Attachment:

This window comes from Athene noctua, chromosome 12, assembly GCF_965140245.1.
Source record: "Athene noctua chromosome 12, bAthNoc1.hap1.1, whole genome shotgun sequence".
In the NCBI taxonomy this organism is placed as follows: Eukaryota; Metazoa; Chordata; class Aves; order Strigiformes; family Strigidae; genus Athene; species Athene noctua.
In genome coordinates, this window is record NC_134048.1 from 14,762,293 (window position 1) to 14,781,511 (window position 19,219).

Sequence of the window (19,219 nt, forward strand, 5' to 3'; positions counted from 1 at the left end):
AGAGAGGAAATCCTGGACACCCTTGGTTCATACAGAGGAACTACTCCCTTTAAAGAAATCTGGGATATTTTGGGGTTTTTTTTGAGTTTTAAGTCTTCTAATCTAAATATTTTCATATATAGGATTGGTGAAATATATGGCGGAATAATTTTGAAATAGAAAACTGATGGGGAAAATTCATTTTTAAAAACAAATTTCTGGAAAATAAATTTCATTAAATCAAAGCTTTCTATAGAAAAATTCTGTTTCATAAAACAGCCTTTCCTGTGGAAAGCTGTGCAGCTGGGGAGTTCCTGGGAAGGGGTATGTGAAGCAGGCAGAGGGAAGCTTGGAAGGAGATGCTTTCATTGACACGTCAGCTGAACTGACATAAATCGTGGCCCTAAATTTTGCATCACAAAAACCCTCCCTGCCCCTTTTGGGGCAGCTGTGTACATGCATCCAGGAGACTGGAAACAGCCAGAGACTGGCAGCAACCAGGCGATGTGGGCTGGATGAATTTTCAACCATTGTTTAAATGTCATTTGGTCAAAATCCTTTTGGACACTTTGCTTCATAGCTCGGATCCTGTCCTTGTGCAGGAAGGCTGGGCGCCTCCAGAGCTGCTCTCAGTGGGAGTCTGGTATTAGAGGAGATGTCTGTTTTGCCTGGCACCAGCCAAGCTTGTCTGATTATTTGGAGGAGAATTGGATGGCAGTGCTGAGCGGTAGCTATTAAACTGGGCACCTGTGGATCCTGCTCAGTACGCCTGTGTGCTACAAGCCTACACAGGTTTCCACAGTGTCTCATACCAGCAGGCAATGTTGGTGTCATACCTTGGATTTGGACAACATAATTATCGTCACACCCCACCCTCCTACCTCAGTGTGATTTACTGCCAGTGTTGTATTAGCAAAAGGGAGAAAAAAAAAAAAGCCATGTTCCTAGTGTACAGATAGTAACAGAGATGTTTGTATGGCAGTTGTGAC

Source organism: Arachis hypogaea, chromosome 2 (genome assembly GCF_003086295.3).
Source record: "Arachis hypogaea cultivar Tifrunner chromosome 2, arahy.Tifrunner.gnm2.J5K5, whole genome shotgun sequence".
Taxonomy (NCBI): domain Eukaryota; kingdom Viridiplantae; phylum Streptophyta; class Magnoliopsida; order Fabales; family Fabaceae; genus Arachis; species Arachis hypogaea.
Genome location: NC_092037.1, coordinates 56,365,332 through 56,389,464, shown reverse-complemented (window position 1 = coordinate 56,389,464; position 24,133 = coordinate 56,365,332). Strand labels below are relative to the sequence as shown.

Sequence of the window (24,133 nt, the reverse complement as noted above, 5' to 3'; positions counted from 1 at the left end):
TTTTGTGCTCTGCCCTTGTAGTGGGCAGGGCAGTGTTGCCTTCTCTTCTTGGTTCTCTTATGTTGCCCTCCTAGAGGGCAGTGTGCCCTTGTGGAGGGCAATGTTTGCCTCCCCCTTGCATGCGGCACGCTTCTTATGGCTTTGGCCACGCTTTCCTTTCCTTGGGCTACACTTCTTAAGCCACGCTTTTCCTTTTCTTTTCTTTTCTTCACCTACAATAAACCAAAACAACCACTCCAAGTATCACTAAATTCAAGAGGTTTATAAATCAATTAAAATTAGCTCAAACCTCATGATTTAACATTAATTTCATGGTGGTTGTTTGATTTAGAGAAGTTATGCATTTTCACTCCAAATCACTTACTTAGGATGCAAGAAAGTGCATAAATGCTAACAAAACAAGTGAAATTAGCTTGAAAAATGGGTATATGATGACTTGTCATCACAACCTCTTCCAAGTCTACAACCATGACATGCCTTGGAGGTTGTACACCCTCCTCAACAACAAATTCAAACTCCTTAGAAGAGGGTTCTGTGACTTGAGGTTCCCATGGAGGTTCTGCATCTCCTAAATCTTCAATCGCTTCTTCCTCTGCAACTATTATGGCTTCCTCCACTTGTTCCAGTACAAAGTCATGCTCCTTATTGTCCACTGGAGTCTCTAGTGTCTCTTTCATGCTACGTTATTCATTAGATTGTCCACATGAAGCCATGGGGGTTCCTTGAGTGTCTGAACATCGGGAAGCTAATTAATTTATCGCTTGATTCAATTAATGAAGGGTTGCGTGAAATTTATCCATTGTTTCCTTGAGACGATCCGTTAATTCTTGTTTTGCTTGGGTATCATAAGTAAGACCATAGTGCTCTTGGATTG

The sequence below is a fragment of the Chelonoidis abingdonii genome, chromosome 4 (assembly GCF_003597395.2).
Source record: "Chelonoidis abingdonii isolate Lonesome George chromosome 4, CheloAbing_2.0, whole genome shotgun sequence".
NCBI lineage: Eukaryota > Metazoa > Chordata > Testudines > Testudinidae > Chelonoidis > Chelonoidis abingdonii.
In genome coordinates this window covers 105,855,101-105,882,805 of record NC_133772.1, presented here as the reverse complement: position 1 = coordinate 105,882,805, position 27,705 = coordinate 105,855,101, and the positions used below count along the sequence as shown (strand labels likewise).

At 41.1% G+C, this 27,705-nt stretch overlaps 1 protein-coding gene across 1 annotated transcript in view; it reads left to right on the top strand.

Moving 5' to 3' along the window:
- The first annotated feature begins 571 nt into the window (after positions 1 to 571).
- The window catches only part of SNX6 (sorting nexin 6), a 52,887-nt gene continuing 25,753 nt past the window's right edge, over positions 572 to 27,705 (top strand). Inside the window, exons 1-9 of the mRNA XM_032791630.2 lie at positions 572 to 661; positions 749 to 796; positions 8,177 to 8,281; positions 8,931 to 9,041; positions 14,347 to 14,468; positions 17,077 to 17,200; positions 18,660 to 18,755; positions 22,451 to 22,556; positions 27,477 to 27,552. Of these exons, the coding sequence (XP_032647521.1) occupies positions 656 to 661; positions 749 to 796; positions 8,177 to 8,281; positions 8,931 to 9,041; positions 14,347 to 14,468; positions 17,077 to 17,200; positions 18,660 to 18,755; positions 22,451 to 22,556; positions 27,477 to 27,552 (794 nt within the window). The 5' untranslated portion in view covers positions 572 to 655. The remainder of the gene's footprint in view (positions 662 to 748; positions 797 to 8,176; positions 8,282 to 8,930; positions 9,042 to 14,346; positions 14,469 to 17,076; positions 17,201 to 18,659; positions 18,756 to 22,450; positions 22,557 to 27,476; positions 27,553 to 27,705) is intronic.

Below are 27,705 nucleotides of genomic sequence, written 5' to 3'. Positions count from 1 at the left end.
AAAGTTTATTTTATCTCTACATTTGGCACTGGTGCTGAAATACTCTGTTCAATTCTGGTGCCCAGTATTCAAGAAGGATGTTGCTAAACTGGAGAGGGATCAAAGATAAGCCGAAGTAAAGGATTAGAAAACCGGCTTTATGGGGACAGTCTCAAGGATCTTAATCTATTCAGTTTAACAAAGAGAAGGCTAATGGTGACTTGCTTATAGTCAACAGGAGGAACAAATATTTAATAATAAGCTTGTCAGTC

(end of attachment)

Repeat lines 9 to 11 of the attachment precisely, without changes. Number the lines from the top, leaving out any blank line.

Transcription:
Taxonomy (NCBI): domain Eukaryota; kingdom Viridiplantae; phylum Streptophyta; class Magnoliopsida; order Fabales; family Fabaceae; genus Arachis; species Arachis hypogaea.
Genome location: NC_092037.1, coordinates 56,365,332 through 56,389,464, shown reverse-complemented (window position 1 = coordinate 56,389,464; position 24,133 = coordinate 56,365,332). Strand labels below are relative to the sequence as shown.

Sequence of the window (24,133 nt, the reverse complement as noted above, 5' to 3'; positions counted from 1 at the left end):